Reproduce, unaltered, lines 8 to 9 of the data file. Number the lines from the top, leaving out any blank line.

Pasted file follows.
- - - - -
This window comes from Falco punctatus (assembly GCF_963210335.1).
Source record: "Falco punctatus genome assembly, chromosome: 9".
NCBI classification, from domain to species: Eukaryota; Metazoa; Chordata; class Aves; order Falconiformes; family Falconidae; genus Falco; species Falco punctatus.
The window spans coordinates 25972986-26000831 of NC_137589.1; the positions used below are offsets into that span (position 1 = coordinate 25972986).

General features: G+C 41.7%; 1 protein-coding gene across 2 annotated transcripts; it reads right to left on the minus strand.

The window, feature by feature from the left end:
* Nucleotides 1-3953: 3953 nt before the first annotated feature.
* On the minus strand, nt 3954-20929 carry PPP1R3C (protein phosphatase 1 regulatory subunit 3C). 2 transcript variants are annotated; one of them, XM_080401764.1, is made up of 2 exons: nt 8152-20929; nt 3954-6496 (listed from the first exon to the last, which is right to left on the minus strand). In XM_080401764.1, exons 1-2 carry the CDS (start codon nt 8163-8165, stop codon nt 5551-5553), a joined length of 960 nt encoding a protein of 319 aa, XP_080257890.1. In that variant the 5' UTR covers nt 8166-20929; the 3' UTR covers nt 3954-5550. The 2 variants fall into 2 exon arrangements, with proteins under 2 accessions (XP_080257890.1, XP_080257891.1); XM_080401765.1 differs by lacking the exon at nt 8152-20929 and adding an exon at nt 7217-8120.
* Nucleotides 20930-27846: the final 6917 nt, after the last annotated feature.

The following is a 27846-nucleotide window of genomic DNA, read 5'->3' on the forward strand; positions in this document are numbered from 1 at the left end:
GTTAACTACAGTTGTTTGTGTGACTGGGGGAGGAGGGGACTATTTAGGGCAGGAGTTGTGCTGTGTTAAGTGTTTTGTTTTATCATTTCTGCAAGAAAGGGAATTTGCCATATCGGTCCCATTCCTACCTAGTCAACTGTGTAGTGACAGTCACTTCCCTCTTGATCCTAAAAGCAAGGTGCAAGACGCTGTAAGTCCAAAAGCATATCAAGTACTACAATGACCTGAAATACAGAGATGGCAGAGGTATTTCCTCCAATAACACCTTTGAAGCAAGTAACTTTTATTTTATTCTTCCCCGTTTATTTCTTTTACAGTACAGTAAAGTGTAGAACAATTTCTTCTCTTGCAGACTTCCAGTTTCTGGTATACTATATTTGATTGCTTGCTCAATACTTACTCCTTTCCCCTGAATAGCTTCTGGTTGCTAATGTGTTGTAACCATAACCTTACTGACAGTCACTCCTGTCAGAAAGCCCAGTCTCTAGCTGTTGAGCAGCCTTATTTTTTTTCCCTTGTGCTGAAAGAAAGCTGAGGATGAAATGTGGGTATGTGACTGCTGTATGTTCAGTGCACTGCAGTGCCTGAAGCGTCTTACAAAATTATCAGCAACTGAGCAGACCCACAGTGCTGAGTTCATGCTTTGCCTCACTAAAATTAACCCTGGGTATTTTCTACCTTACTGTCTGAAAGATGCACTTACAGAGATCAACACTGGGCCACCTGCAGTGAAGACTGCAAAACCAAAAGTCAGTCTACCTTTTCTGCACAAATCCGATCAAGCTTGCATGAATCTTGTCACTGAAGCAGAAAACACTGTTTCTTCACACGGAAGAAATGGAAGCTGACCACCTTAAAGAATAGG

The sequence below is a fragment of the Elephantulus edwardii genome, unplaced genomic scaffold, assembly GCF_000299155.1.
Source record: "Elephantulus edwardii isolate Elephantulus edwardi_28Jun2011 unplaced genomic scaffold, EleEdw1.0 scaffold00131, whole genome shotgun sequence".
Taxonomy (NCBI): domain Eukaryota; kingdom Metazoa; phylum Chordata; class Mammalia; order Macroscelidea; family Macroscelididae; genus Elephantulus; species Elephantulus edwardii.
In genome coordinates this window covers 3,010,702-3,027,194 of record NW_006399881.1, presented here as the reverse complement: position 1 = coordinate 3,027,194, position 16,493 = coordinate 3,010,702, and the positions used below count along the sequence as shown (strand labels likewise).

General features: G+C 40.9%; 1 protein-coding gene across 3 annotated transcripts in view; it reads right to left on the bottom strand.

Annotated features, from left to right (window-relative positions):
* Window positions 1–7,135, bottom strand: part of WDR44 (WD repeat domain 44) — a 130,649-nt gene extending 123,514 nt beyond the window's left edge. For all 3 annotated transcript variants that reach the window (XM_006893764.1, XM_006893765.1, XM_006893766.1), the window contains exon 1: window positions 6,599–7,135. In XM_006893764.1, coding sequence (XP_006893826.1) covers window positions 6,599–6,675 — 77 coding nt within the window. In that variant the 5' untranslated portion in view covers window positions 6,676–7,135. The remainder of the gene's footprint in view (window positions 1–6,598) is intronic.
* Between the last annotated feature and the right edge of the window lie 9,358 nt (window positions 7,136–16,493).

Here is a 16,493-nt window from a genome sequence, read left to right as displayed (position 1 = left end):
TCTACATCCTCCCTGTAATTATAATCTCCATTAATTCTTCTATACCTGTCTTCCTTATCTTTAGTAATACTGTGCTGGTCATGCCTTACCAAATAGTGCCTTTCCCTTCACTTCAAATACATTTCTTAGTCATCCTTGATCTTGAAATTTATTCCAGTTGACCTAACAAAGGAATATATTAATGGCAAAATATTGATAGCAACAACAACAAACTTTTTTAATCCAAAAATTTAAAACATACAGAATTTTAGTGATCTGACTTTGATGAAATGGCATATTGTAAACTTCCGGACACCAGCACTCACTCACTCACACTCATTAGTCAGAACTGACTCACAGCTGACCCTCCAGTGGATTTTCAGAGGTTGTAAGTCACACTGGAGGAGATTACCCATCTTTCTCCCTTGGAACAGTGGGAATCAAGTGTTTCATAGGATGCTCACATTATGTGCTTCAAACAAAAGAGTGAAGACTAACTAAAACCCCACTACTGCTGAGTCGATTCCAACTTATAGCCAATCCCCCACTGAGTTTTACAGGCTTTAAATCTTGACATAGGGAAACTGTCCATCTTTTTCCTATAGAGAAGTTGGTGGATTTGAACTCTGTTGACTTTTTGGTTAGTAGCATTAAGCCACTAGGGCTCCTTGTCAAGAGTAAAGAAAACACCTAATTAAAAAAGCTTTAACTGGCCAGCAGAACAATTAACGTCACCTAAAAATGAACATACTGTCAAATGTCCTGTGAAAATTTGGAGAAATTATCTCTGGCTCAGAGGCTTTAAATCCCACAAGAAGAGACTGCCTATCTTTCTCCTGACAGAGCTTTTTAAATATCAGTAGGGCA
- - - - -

* On the minus strand, nt 3954-20929 carry PPP1R3C (protein phosphatase 1 regulatory subunit 3C). 2 transcript variants are annotated; one of them, XM_080401764.1, is made up of 2 exons: nt 8152-20929; nt 3954-6496 (listed from the first exon to the last, which is right to left on the minus strand). In XM_080401764.1, exons 1-2 carry the CDS (start codon nt 8163-8165, stop codon nt 5551-5553), a joined length of 960 nt encoding a protein of 319 aa, XP_080257890.1. In that variant the 5' UTR covers nt 8166-20929; the 3' UTR covers nt 3954-5550. The 2 variants fall into 2 exon arrangements, with proteins under 2 accessions (XP_080257890.1, XP_080257891.1); XM_080401765.1 differs by lacking the exon at nt 8152-20929 and adding an exon at nt 7217-8120.
* Nucleotides 20930-27846: the final 6917 nt, after the last annotated feature.